Exposure Triangle

Lindsay Borer

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Exposure Triangle

The exposure triangle includes the three things you need to keep in mind when trying to take a good picture; aperture, ISO, and shutter speed. All three of these work together to make a good picture. Sometimes when you adjust one thing you will have to adjust all three.
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Aperture

Aperture is used to adjust the depth of field. A low aperture of f/1.4 has a big opening, but a shallower depth of field. A high aperture of f/16 has a very small opening, but a wider depth of field. You would use a low aperture when taking pictures of birds or just one subject. And you use a high aperture when you are taking photographs of landscape. Aperture is measured F stops, and a low F stop has a bigger opening, and a high F stop has a smaller opening.
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ISO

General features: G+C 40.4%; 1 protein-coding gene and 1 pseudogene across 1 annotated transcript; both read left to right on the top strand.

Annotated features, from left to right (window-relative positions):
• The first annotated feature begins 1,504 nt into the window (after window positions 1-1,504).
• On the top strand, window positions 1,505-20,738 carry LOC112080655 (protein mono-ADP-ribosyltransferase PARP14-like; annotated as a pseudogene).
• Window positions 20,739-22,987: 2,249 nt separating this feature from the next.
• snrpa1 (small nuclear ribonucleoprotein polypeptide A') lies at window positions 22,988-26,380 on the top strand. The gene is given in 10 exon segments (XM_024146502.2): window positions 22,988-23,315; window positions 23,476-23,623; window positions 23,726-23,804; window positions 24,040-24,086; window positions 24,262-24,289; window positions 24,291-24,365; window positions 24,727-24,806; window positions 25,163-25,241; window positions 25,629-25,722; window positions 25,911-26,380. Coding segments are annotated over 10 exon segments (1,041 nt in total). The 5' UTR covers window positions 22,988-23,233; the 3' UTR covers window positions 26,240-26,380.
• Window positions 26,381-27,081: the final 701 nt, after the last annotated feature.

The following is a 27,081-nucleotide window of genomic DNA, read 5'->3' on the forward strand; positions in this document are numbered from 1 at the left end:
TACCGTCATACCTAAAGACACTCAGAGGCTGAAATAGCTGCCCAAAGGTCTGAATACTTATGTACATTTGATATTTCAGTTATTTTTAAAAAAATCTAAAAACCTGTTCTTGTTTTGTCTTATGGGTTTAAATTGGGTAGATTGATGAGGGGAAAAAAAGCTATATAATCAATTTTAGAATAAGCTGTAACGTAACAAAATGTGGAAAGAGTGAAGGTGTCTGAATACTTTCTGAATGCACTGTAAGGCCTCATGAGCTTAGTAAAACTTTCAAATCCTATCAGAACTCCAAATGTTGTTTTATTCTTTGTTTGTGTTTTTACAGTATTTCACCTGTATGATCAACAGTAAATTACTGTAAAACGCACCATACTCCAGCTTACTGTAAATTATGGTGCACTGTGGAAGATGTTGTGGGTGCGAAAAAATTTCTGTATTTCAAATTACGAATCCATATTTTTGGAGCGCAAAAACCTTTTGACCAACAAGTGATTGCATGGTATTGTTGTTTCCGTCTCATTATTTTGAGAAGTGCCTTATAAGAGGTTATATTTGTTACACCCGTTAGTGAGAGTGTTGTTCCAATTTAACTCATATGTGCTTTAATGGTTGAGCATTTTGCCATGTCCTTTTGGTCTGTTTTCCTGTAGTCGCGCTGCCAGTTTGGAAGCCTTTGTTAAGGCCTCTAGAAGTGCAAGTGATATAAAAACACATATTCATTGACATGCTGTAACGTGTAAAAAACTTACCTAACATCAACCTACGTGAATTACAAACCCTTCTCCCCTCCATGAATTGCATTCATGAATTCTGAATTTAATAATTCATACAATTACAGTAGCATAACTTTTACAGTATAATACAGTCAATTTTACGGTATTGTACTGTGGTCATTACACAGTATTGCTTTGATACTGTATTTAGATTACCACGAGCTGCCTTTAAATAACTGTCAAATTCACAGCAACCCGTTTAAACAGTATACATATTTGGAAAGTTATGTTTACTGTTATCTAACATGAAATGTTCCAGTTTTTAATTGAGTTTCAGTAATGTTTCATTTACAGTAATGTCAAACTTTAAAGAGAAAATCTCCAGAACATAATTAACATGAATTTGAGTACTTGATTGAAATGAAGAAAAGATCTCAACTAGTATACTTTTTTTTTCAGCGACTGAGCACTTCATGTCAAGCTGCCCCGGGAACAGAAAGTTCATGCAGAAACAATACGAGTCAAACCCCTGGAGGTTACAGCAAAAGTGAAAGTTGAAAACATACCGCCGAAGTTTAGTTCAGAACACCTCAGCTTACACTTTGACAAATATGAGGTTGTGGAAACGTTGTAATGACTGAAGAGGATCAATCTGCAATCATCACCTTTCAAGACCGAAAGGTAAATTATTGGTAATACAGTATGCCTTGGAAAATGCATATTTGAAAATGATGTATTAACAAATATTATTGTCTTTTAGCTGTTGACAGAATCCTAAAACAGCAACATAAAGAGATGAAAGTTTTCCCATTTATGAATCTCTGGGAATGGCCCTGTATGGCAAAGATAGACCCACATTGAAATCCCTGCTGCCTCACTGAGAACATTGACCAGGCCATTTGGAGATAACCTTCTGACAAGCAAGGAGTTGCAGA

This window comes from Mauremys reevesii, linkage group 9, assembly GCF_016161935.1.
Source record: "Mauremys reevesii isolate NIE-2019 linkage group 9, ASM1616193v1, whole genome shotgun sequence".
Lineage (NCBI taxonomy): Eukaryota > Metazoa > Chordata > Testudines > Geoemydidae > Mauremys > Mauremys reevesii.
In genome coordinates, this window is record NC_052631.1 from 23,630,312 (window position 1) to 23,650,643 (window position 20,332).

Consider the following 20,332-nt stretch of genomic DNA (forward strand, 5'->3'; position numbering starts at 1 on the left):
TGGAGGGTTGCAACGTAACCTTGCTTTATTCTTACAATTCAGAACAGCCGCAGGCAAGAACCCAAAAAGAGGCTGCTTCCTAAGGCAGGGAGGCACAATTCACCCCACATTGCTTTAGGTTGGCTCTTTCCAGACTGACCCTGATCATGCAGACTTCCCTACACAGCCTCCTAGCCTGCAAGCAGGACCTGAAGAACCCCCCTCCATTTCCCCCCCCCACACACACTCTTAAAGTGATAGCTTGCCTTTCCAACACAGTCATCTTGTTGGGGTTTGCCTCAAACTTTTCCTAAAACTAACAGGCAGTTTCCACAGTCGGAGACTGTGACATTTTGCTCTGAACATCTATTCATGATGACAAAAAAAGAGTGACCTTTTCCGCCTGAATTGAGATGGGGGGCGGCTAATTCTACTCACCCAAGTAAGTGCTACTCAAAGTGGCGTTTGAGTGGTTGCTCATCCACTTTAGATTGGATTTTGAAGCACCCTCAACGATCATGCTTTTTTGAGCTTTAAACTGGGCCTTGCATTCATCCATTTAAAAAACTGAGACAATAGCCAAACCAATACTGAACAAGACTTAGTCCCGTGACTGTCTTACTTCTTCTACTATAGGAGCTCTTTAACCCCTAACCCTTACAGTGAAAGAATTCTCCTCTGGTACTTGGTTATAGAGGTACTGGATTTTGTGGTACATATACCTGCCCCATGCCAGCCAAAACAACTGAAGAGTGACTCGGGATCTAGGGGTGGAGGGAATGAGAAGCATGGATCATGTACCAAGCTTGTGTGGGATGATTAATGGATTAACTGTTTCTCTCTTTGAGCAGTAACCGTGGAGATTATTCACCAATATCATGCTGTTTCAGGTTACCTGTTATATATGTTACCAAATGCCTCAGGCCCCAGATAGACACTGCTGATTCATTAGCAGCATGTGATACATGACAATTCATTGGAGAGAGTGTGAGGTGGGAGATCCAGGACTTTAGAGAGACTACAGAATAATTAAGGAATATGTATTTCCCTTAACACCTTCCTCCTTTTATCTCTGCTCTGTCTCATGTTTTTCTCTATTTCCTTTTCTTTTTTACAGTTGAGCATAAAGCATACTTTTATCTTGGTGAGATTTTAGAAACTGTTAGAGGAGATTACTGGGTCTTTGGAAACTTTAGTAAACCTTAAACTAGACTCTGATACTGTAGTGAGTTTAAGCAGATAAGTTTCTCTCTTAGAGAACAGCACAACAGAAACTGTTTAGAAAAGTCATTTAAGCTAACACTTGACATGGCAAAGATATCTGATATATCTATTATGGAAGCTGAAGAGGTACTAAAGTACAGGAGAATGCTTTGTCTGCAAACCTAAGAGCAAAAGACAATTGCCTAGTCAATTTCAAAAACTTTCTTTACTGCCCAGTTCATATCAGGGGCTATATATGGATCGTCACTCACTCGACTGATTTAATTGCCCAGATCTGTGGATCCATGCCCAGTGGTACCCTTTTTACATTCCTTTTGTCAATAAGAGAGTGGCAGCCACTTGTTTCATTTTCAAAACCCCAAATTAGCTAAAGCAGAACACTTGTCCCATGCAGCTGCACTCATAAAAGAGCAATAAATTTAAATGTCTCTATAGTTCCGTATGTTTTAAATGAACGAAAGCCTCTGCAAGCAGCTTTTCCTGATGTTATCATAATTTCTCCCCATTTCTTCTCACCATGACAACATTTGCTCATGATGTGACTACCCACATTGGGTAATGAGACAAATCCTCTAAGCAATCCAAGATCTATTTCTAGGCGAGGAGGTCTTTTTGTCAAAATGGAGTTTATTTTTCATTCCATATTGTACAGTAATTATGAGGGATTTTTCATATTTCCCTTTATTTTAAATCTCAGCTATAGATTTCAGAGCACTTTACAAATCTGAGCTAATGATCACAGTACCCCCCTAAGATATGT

ISO is the measure of light sensitivity in your photos. If you have a low ISO of 100 your photo is less sensitive to light. If you have a high ISO of 3200 your photo is very sensitive to light. High ISO's result in noise on your picture. Noise is when the photo has a grainy look to it, just like the image above. If it is a sunny day outside and there is a lot of natural light, then you would use a low ISO of 100. If it was a dark day outside with not very much natural light you would have to use a higher ISO of 1600 or 3200 to let in more light.
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Shutter Speed

Shutter speed is how long your shutter is open, and how long it lets light in. It is measured in seconds or fractions of a second. You would use a high shutter speed of 1/1000 to photograph a person running. You would use a slow shutter speed of 1/8 if you were photographing someone writing with light.
Understanding Exposure: The Exposure Triangle with Mark Wallace